A log smokehouse in Tennessee.

This log smokehouse in Texas is about the closest one I found. It has the same huge horizontal logs on the top flight which extend to create a front overhanging roof. Though this wasn’t enclosed. Nor did the lower sill longs similarly extend. But it’s of a similar size:

Clark, Joe. [Smokehouse], photograph, 194u;(https://digital.library.unt.edu/ark:/67531/metadc489906/m1/1/: accessed May 5, 2020), University of North Texas Libraries, UNT Digital Library, https://digital.library.unt.edu; crediting UNT Libraries Special Collections.
Smokehouse at the Jones Stock Farm, George Ranch Historical Park, Richmond, TX. Courtesy the George Ranch Historical Park, Richmond.

Dominant livestock on early farms were cattle and pigs. Pork was the most common meat eaten as cattle were also valuable as milk cows, work oxen, and for breeding. Some people also didn’t prefer the taste of preserved beef. Many times, the meat was eaten right after slaughter, though some settlers felt this to be unhealthful. When meat was preserved, either smoke or salt were used. A smokehouse or curing shed would be built for this purpose. Early smokehouses were tightly constructed log structures 10 to 14 feet long and wide. The smokehouse included shelves for holding jars and barrels and exposed rafters to hang meat.

MEAT PRESERVATION IN AUSTIN’S COLONY– Fort Bend County History by Chris Godbold, http://fortbendlifestylesandhomes.com/meat-preservation-in-austins-colony/
Interior of the smokehouse at Mount Vernon

Here’s the smokehouse at Willowbrook Plantation:

A now and then shot of the original smokehouse at Willowbrook. The old building which sat to the right of it is long gone.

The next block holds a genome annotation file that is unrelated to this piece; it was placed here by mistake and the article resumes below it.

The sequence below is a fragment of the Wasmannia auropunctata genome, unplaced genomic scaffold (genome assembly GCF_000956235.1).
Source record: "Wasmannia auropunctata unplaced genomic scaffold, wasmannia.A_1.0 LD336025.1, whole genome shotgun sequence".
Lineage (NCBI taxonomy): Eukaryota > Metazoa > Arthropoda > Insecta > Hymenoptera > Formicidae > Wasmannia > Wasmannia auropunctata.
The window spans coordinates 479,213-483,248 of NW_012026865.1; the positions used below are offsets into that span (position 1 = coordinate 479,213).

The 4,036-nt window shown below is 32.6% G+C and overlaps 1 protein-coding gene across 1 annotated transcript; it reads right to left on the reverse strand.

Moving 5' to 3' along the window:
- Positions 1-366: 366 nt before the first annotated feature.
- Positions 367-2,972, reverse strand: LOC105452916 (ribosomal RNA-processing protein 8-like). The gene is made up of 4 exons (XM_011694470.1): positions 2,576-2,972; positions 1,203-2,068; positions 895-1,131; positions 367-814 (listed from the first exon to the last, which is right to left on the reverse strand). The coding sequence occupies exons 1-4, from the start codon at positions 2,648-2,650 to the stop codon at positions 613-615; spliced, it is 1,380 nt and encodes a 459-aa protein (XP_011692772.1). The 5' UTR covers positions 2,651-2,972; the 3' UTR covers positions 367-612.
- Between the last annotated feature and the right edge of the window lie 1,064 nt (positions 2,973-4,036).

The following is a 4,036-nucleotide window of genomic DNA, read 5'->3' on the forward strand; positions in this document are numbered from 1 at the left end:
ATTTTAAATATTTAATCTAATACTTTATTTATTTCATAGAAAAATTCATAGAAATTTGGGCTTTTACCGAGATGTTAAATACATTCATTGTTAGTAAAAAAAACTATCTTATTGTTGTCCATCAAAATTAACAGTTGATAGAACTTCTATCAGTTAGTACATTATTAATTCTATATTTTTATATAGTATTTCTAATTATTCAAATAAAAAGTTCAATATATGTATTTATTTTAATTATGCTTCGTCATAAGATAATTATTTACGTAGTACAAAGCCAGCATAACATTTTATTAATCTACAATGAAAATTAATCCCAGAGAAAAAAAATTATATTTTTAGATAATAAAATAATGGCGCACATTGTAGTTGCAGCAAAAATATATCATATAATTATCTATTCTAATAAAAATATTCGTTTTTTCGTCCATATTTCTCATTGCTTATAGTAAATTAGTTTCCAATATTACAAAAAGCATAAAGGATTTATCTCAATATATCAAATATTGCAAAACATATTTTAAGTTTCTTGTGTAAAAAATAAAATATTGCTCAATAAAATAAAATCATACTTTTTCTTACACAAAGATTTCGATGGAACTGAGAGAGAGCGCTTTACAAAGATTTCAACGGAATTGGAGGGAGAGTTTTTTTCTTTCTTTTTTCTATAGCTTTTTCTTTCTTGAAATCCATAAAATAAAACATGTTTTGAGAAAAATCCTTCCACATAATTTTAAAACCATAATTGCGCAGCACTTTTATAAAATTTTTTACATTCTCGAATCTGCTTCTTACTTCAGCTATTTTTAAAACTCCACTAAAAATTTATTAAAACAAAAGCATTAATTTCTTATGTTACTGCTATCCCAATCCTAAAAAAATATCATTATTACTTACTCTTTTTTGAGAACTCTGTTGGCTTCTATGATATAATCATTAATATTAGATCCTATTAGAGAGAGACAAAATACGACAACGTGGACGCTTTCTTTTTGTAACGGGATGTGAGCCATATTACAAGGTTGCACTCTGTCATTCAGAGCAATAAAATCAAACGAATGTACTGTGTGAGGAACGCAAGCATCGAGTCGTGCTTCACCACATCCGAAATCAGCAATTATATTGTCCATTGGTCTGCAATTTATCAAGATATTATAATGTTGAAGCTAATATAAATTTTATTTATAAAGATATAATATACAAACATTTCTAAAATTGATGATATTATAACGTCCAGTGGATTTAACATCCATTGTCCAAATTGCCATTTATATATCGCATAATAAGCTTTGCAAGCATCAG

Here’s the interior of the original smokehouse at Willowbrook, though it’s full of about everything but meat. All the hooks are still there on the rafters where it used to hang:

The interior of the original smokehouse at Willowbrook Plantation / Byrnside’s Fort. Definitely not as fancy as Mount Vernon’s, but what’ya gonna do…..
Another smokehouse in the Smoky Mountains somewhere.

The big difference between this and the ones above is, 1) the sheer size of this one is much larger. 2) This had an enclosed “room” in the front, rather than just an overhang. Well, a third difference would be that the rear wall has a window opening on the left lower, and what I believe is an opening for a chimney firebox, probably wood and mud built, on the lower right.

Another clue here is the fact that this little front area was mostly enclosed, though not completely tight from the weather. It could have been a storage area for firewood. This could have served an inhabited cabin, a smokehouse, or even a blacksmith shop, if that’s what it was.

A better look at some of the early chinking on the front wall, still in place. Generally barns were not chinked. But smokehouses were. Or blacksmith shops, or something of the sort, possibly would have been.

Wooden hinges on the front door of this structure:

On the side covered by the shed built onto it, you can see the remnants of chinking between the logs:

“V notch” construction at the joints, which is typical of the 18th and early 19th century log cabins in this area of the Virginias:

The inside view of the front gable, which is in good shape because it’s enclosed:

The rear gable, not so much:

The rafters are hand carved and pinned with wooden pegs at the top, very similar to the construction of Byrnside’s Fort. The roof would have originally been clapboards or shingles.